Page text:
Vol 7 No. 32 Commitment

Dear Folks, 

I will resist the temptation to share personal family news on a regular basis! Last week I mentioned that my mother’s birthday coincided with the date of my newsletter.  Today is the anniversary of when Kerry and I were married, August 10, 1979.  A newsletter on commitment is in order. On the theme of commitment I offer two vignettes or thoughts.

Commitment and the love that accompanies it is both an act of grace and an act of will; in that order, not the other way around. We are capable of love and commitment because God first loved us and made a commitment to us before we loved him or made a commitment to him.  As 1 John 4:7-12 says:

7 Dear friends, let us love one another, for love comes from God. Everyone who loves has been born of God and knows God. 8 Whoever does not love does not know God, because God is love. 9 This is how God showed his love among us: He sent his one and only Son into the world that we might live through him. 10 This is love: not that we loved God, but that he loved us and sent his Son as an atoning sacrifice for our sins. 11 Dear friends, since God so loved us, we also ought to love one another. 12 No one has ever seen God; but if we love one another, God lives in us and his love is made complete in us.”

The second aspect of commitment is found for me in a snippet from the play “Poor Fool” by the Northumberland Theatre Company, as quoted in the Celtic Daily Prayer Book (July 14).    Whom do we seek, whom do we serve and to whom do we cast our eyes for guidance? In this piece I identify with both the poor and the fool.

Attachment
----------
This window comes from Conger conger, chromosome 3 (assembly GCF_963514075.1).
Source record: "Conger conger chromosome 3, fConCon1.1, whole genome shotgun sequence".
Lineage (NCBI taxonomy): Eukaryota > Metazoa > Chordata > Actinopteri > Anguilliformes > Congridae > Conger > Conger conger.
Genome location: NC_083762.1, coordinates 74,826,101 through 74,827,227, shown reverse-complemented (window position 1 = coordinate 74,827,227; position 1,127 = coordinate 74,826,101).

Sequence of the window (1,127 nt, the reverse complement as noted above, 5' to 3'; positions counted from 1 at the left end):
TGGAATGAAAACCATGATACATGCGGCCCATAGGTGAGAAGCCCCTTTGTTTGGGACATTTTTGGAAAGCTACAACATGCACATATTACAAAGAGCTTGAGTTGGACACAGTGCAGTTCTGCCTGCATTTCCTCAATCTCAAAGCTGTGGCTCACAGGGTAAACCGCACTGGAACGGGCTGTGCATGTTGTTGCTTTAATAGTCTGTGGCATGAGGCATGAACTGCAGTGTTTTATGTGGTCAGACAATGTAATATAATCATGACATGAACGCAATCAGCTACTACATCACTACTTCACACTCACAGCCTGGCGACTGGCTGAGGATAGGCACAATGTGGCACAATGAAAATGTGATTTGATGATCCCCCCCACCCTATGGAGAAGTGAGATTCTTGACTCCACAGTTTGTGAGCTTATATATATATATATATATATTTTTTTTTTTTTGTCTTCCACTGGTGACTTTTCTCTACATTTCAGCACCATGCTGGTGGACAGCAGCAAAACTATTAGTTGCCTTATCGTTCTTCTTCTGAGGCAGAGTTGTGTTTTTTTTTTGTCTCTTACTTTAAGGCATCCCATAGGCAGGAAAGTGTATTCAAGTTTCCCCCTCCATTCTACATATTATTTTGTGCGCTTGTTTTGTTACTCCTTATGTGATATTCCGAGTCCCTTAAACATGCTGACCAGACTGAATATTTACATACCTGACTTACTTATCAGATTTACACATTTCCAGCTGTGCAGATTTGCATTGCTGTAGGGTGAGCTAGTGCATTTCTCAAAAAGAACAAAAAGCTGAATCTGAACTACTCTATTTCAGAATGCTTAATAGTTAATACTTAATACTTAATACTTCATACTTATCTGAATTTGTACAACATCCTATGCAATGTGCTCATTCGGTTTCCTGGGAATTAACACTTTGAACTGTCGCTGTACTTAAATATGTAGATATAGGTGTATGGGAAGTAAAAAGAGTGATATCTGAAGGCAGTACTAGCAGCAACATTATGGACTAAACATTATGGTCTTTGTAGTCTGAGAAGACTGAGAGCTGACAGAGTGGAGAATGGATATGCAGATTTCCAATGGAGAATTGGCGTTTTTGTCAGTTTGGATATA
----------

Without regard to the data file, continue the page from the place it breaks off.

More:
I dreamt I saw a procession of saints, holy men and bishops in their fine robes and rich clothes.  Behind them walked many poor people.  And the poor had their eyes on the ground, searching it to be certain they could see the footprints of Jesus there and step in them.  At the very back of the line was a little man, not very handsome and dressed in rags, but his head was held back, for his eyes were on heaven all the time.  Poor fool.  Poor, poor, fool.
From the play Poor Fool

By the Northumberland Theatre Company


I imagine the fool in this play saying repeatedly to himself the words of Psalm 121:

1 I lift up my eyes to the mountains—

where does my help come from?

2 My help comes from the LORD,

the Maker of heaven and earth.

3 He will not let your foot slip—

he who watches over you will not slumber;

4 indeed, he who watches over Israel

will neither slumber nor sleep.

5 The LORD watches over you—

the LORD is your shade at your right hand;

6 the sun will not harm you by day,

nor the moon by night.

7 The LORD will keep you from all harm—

he will watch over your life;

8 the LORD will watch over your coming and going

both now and forevermore.



In Christ,